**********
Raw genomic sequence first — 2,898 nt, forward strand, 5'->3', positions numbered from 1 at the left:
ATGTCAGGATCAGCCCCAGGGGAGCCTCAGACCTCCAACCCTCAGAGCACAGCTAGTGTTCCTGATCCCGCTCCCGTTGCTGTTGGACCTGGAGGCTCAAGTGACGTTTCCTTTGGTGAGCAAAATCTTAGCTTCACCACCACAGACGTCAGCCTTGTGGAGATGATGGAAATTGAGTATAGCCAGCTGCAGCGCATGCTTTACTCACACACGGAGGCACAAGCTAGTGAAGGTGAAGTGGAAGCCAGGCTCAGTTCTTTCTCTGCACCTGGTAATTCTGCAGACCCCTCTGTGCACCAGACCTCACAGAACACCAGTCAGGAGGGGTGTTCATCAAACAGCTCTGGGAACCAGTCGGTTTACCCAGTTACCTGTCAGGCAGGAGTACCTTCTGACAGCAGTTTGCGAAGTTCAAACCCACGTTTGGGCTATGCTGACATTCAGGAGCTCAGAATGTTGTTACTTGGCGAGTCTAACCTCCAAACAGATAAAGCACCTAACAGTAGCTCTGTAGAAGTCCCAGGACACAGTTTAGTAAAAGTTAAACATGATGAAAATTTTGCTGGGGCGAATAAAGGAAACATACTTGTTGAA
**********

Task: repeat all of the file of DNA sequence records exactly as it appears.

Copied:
Raw genomic sequence first — 2,898 nt, forward strand, 5'->3', positions numbered from 1 at the left:
ATGTCAGGATCAGCCCCAGGGGAGCCTCAGACCTCCAACCCTCAGAGCACAGCTAGTGTTCCTGATCCCGCTCCCGTTGCTGTTGGACCTGGAGGCTCAAGTGACGTTTCCTTTGGTGAGCAAAATCTTAGCTTCACCACCACAGACGTCAGCCTTGTGGAGATGATGGAAATTGAGTATAGCCAGCTGCAGCGCATGCTTTACTCACACACGGAGGCACAAGCTAGTGAAGGTGAAGTGGAAGCCAGGCTCAGTTCTTTCTCTGCACCTGGTAATTCTGCAGACCCCTCTGTGCACCAGACCTCACAGAACACCAGTCAGGAGGGGTGTTCATCAAACAGCTCTGGGAACCAGTCGGTTTACCCAGTTACCTGTCAGGCAGGAGTACCTTCTGACAGCAGTTTGCGAAGTTCAAACCCACGTTTGGGCTATGCTGACATTCAGGAGCTCAGAATGTTGTTACTTGGCGAGTCTAACCTCCAAACAGATAAAGCACCTAACAGTAGCTCTGTAGAAGTCCCAGGACACAGTTTAGTAAAAGTTAAACATGATGAAAATTTTGCTGGGGCGAATAAAGGAAACATACTTGTTGAA